World Cancer Day February 4th
Published: 02 February 2017
Published: 02 February 2017
As it nears World Cancer Day, you may wonder what the key goal is?
The World Health Organisation (WHO) reports that World Cancer Day is organised by the Union for International Cancer Control (UICC), with an aim to ‘end the injustice of preventable suffering from cancer’ (2016).
There are more than 100 types of cancer, according to WHO, with the Australian Institute of Health and Welfare (Cancer Australia 2016) suggesting that there are a further several hundred diseases involved with cancer.
Cancer is a term that refers to diseases in which ‘abnormal cells grow outside their usual boundaries’ and can spread around the body (WHO 2016).
WHO conveys that most deaths occur as a result of metastases, in which the cancer spreads to and enters other bodily organs.
Early detection and precise diagnosis are key parts of treatment that can lead to increased survival rates for cancer (WHO 2016). WHO highlights that it is essential to treat specific forms of cancer with specific types of treatment that are appropriate to that cancer type and person. Examples of types of treatment for cancer involve: radiotherapy, chemotherapy, and surgery (WHO, 2016). Pain relief and palliative care are listed by WHO as being particularly important to prevent distress for people with cancer.
According to the AIHW, ‘In 2008–2012 in Australia, individuals diagnosed with cancer had a 67% chance of surviving for 5 years compared to their counterparts in the general Australian population’ (Cancer Australia 2016). They predicted that in 2016, one quarter of males and one sixth of females will die due to cancer, by their 85th birthday.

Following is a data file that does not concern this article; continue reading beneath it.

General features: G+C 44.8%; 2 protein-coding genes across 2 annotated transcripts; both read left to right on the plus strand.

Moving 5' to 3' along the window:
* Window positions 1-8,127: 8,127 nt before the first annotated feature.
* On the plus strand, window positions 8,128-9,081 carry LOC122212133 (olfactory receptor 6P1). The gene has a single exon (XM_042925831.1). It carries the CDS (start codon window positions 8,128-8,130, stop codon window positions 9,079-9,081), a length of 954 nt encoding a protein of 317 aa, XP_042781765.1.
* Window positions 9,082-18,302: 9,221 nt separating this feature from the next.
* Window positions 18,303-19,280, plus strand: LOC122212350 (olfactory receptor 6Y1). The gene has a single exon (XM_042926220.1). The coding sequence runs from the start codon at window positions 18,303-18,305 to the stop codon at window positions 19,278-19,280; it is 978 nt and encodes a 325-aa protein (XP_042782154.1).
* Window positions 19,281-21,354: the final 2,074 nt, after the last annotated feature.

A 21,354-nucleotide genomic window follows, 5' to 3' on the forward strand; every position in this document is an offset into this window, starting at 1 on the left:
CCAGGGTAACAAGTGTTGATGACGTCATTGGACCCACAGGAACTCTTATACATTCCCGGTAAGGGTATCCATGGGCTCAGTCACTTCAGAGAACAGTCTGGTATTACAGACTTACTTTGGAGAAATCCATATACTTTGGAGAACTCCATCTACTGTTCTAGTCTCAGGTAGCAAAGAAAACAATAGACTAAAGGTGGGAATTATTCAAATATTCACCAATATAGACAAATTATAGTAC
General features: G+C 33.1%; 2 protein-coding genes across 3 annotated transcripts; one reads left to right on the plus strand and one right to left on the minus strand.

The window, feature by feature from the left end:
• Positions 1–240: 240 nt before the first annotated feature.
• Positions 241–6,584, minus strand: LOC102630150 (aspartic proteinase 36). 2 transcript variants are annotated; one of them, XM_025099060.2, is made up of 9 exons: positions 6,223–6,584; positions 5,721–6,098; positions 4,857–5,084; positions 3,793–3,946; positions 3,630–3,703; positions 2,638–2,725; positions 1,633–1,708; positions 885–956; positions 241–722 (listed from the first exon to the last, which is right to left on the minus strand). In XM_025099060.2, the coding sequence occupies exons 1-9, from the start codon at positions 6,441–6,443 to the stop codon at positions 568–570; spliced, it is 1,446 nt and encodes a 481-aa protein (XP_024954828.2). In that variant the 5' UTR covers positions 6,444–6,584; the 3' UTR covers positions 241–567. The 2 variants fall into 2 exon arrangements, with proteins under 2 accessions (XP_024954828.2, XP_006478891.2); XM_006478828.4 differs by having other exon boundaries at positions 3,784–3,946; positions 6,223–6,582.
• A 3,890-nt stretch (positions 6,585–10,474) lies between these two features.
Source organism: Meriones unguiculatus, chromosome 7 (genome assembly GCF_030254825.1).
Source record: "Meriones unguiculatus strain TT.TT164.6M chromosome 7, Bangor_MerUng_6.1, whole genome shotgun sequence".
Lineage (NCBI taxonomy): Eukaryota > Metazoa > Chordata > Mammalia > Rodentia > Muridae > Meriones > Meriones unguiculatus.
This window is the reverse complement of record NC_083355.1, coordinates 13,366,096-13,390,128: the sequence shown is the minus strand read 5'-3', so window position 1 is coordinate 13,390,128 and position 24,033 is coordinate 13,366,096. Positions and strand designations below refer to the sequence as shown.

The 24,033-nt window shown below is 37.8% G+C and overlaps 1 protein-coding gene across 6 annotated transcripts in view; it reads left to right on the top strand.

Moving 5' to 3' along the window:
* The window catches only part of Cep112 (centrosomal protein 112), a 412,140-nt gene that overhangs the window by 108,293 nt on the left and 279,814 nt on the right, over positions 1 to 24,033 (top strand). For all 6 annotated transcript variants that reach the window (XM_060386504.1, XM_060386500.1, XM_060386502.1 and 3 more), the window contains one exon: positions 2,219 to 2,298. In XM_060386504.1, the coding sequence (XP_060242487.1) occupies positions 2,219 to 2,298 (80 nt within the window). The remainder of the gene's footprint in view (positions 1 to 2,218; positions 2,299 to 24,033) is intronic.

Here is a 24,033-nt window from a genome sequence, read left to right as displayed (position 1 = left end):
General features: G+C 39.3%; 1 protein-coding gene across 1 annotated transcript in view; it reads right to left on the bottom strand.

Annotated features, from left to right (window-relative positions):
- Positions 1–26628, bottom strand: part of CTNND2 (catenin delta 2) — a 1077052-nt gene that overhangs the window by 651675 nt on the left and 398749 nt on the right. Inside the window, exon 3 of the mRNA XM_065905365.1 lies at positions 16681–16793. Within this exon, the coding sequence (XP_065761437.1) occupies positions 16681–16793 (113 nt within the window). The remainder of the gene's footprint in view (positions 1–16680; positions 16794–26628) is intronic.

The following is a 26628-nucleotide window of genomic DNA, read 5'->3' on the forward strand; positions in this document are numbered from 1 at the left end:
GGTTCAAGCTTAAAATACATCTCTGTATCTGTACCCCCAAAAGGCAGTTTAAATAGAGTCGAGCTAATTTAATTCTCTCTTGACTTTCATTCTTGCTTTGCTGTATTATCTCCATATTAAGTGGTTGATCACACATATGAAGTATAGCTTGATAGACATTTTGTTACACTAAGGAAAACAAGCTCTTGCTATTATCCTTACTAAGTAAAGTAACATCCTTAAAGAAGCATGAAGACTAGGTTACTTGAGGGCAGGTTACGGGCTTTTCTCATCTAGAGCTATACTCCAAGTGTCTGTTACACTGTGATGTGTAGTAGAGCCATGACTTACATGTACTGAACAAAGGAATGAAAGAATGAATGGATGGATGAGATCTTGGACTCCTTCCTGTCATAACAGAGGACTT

30% of cancer deaths could be prevented by eliminating central risks such as tobacco, eating more fruit and vegetables, having a healthier BMI (body mass index), and participating in physical activity (WHO 2015).
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Madeline Gilkes focused the research project for her master's of healthcare leadership on health coaching for long-term weight loss in obese adults. Madeline is also a qualified weight management practitioner and Registered Nurse. Her vision is to prevent lifestyle diseases, obesogenic environments, dementia, and metabolic syndrome. She has a master of healthcare leadership, a graduate certificate in aged care, and a bachelor of nursing. Madeline works as an academic and has spent the past years in the role of clinical facilitator and clinical nurse specialist (gerontology & education). She is due to complete her Graduate Certificate in Adult and Vocational Education at CSU before November 2018.